This study introduces and examines a simulated attention-tracking methodology as an emerging technique to improve the study of in-store shopper behavior and decision making. To assess the viability of this new methodology, we examine its efficacy in producing consumer behavior data consistent with results predicted by the marketing literature. Empirical data across five grocery categories are used to examine the influence of personal, product, and situational differences on external information search. Findings show that the attention-tracking methodology is able to demonstrate expected results in almost all cases. The methodology is also able to provide a more complete view of external information search through tracing the observed search behavior preceding decision making. This proof of methodology responds directly to calls in the marketing and retailing literature to test new and emerging methodologies in support of research on in-store marketing and shopper behavior. Findings also provide managers with a methodology to examine the actual impact of marketing actions intended to capture shoppers’ attention at the retail shelf and to influence behavior.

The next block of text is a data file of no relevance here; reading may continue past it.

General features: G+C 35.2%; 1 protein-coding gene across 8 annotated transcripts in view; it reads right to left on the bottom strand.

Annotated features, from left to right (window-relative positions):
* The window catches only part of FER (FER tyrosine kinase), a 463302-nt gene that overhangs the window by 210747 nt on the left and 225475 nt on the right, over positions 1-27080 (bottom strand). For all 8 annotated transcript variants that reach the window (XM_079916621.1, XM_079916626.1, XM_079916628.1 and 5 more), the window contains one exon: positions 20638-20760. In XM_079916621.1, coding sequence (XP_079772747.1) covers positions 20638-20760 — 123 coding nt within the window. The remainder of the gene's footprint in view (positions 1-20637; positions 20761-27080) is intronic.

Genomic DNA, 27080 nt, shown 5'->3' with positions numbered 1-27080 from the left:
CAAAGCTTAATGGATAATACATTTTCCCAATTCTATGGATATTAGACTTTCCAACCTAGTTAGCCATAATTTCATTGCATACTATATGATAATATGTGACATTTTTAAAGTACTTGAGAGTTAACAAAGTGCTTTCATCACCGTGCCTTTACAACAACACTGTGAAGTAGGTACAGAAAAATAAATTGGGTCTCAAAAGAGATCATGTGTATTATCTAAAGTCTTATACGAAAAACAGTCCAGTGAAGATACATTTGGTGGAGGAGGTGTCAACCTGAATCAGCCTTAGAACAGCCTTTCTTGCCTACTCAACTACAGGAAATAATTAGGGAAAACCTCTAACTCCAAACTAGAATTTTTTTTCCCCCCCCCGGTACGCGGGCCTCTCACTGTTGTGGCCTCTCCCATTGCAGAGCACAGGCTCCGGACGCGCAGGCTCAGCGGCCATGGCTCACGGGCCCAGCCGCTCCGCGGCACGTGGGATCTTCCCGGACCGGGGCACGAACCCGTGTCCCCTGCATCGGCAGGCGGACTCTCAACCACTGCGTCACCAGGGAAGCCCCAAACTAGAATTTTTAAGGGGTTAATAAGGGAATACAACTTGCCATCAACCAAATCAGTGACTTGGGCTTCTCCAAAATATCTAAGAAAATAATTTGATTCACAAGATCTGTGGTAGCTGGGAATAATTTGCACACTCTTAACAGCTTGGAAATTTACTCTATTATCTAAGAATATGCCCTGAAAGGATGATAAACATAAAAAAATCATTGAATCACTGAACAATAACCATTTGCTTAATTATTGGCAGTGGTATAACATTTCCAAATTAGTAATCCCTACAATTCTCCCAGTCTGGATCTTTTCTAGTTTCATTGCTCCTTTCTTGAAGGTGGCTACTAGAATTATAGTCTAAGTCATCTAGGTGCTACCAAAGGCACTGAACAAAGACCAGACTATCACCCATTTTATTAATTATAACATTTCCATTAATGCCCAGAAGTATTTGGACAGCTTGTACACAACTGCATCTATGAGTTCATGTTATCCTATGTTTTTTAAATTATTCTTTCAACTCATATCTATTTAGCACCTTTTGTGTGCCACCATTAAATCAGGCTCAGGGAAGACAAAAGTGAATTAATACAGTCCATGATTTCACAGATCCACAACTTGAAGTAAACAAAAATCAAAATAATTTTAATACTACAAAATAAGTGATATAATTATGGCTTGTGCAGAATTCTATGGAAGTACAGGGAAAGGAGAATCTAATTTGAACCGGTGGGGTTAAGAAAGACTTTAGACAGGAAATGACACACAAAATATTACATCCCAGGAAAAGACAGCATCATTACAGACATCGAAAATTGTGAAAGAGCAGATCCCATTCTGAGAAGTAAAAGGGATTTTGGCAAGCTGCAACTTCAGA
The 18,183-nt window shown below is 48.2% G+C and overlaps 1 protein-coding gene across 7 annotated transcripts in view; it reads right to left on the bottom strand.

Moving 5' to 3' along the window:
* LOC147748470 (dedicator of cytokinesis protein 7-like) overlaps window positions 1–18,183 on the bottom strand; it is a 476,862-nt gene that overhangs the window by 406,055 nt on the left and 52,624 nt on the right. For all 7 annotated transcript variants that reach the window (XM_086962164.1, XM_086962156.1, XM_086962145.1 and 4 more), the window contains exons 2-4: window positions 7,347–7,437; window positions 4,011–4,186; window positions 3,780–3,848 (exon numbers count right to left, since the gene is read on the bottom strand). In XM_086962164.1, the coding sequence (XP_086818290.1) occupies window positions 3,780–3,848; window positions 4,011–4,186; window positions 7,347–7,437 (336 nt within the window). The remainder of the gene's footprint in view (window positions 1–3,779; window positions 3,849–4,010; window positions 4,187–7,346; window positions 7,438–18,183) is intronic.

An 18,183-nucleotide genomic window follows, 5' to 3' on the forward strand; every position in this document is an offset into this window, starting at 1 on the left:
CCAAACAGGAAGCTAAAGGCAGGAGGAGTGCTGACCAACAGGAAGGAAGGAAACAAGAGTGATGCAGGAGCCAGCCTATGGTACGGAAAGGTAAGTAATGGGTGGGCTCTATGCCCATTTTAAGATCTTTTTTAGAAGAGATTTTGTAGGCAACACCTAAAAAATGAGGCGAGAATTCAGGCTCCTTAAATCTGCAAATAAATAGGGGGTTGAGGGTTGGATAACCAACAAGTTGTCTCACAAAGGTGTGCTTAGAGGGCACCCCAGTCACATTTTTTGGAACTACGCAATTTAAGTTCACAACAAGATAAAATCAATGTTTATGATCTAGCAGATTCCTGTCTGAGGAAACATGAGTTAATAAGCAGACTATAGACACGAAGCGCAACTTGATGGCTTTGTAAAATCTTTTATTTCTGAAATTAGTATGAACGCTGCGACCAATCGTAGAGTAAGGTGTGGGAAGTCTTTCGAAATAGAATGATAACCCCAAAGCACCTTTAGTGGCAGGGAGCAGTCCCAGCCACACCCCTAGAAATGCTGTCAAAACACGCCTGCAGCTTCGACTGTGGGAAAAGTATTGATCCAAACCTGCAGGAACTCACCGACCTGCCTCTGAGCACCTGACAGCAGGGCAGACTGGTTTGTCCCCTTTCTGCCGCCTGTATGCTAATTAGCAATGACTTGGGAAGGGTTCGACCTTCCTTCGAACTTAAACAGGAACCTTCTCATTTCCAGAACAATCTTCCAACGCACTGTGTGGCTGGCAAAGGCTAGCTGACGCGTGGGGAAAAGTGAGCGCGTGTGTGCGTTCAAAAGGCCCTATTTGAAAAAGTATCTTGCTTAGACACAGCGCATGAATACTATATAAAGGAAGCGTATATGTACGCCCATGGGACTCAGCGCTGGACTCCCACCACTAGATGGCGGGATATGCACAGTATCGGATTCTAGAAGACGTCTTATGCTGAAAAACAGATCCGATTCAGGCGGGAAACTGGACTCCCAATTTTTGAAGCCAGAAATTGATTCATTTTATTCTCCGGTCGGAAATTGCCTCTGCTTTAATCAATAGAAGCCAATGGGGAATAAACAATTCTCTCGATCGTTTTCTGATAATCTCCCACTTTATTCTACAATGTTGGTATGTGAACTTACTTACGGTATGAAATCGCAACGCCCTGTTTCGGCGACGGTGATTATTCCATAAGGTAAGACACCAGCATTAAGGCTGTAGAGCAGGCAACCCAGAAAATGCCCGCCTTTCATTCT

- external information search
ASJC Scopus subject areas
- Food Science
- Business and International Management